Demographic variation and range contraction in the northern quoll, Dasyurus hallucatus (MArsupialia : Dasyuridae).
RW Braithwaite and AD Griffiths
21(2) 203 - 217
Mark-recapture studies of northern quoll (Dasyurus hallucatus) were conducted in lowland savanna in Kakadu National Park during two periods: in 1985-87 when total mammal abundance was high, and in 1989-91 when total mammal abundance was low. Population characteristics from these studies are compared with results from a 1977-79 study in sandstone escarpment country 40 km to the south-east and from studies in a range of habitats on the Mitchell Plateau in the Kimberley. Populations in rocky country are most dense with animals often surviving two or three years. In contrast, populations in savanna are more sparse, with males and females rarely surviving beyond one mating season. While all populations seem to undergo an annual period of stress, it is the savanna populations that seem most vulnerable. An analysis of the distribution of northern quolls shows a 75% recent range reduction, from being widespread over much of northern Australia to six smaller rocky regions. Possible causes of the decline include cattle, cane toads and exotic disease.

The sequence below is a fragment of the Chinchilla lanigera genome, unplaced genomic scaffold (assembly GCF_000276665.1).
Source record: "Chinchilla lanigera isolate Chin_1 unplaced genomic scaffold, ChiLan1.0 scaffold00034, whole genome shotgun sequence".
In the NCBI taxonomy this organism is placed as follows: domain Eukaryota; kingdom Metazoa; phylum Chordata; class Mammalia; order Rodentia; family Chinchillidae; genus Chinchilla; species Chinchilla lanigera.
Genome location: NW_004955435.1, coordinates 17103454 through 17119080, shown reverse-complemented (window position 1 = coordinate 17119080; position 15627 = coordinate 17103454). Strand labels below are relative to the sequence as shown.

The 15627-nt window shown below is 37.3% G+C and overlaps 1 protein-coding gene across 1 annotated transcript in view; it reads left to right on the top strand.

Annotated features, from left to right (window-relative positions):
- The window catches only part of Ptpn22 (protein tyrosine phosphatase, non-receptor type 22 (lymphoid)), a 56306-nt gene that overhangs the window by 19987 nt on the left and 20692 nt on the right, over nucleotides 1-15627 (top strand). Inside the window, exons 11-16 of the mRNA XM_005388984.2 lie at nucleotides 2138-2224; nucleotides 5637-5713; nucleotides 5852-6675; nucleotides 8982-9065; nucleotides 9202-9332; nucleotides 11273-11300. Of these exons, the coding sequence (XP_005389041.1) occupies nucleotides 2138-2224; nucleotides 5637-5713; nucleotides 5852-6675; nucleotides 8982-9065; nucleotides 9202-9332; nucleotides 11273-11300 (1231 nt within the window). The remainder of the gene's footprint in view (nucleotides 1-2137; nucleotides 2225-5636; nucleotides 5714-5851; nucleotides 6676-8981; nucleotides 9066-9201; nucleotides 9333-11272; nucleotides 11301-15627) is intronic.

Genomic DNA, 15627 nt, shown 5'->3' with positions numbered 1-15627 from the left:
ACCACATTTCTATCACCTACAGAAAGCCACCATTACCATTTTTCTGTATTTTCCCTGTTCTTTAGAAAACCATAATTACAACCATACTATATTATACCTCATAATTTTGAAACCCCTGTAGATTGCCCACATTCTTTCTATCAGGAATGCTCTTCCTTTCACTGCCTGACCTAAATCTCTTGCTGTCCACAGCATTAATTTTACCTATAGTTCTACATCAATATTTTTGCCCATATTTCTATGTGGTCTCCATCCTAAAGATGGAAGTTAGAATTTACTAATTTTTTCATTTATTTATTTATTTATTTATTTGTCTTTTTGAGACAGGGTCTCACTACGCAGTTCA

Full text doi:10.1071/WR9940203
© CSIRO 1994